Lecturer in Maritime History

The Historical and Political Studies group is looking to recruit an energetic and committed lecturer in early modern maritime history on a fixed term contract for 12 months commencing 24 January 2022. This teaching post is a replacement for a colleague who is undertaking a Leverhulme Trust Research Fellowship in 2022/23.

You would be expected to teach across the University’s undergraduate and postgraduate History curriculum, and to specifically lead the following module:

  • HIST604 Piracy and Privateering c.1560-1816

You will have research expertise pertaining to one or more of the following areas:

  • Early Modern Maritime History

You will need to demonstrate that you have excellent interpersonal skills and will work effectively both independently and as part of a team with colleagues, students, and internal, and external associates.

The post requires:

  • A first degree in History or a cognate discipline and PhD in History or a related subject, at or near completion;
  • Ability to teach the specific modules listed, and more broadly across the undergraduate and postgraduate History curriculum;
  • Experience of academic administration responsibilities;
  • Excellent academic and pastoral support for students;
  • Excellent communication and interpersonal skills and the ability to work effectively in a team and to take initiative.

Please demonstrate how you meet the essential criteria outlined in the knowledge, qualifications, training and experience elements of the job description in your supporting statement.

Interviews are likely to take place on 16th December 2021 and you will be notified if you have been shortlisted or not.

For an informal discussion to find out more about the role then please contact Dr Rebecca Emmett, Associate Head of School: Historical and Political Studies by email or via the School Office on telephone 01752 585119.

Flexible working options including job share will be considered.

We offer a competitive salary package and a generous pension and holiday scheme. We also offer a range of other benefits, including ongoing development opportunities.

The University of Plymouth is a diverse, welcoming community where everyone makes a difference and is encouraged to bring their whole selves to work. To find out more about our inclusive community, initiatives such as Athena Swan and the Race Equality Charter and our range of benefits / support mechanisms such as flexible working, staff networks and enhanced maternity, paternity and adoption leave please visit our Equality, Diversity and Inclusion webpages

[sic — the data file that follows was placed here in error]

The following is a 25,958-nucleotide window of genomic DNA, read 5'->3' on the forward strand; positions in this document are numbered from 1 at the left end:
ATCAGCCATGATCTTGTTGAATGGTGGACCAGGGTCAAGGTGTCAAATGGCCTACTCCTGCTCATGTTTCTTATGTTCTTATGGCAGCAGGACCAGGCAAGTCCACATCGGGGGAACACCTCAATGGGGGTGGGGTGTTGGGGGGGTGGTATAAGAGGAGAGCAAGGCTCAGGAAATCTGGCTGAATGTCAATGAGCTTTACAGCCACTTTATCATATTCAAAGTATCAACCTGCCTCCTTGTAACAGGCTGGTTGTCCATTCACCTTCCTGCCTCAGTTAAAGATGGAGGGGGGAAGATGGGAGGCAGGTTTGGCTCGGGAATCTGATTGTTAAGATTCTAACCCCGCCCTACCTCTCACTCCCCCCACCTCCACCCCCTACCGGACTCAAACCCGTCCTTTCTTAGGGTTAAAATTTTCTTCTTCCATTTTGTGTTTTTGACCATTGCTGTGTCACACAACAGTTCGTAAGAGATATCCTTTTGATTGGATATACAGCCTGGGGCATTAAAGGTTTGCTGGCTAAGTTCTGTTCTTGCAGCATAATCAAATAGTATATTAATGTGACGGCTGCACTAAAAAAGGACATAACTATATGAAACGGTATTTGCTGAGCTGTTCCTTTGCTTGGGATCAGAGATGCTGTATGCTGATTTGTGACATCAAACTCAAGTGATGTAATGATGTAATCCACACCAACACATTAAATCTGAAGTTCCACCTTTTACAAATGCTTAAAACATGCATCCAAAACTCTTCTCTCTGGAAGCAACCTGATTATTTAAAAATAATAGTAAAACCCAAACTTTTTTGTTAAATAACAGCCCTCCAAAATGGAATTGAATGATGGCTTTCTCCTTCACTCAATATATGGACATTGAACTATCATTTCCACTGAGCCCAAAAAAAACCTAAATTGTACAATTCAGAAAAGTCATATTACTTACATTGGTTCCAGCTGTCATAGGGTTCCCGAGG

We particularly welcome applicants from under-represented groups at the University of Plymouth, such as BAME/BIPOC and LGBT+.


You will serve as a Historian of the NAVAL HISTORY AND HERITAGE COMMAND.

  • You will plan, research, and prepare original studies, monographs, briefings, booklets, articles, scripts, chronologies, exhibits labels, and other products that furnish detailed historical background and perspective to Navy issues.
  • You will provide historical support and information to high-ranking civilian personnel and Navy leaders and planners in the Office of the Chief of Naval Operations (OPNAV).
  • You will investigate and define past events and provide in depth analysis of these events.
  • You will provide perspective on historical events of the purpose of education military and civilian personnel about the history and heritage of the U.S. Navy.
  • You will demonstrate a thorough understanding and assessment of the materials and the ability to independently plan and execute the research and writing of historical products.
  • You will be required to respond to naval history inquiries from OPNAV.
  • You will edit or transcribe historical documents.
  • You will collect and analyze historical documents.
  • You will organize and direct his/her own projects and may divide the work into smaller segments.
  • You will conduct research as necessary.

BOEM Tribal Engagement and Consultation RFP

The U.S. Department of the Interior (DOI), Bureau of Safety and Environmental Enforcement (BSEE), on behalf of the Bureau of Ocean Energy Management (BOEM), has a requirement for contractor support for Tribal Engagement and Consultation. The estimated period of performance for this requirement is eighteen (18) months from date of award.

BOEM Funding

Dear Stakeholder,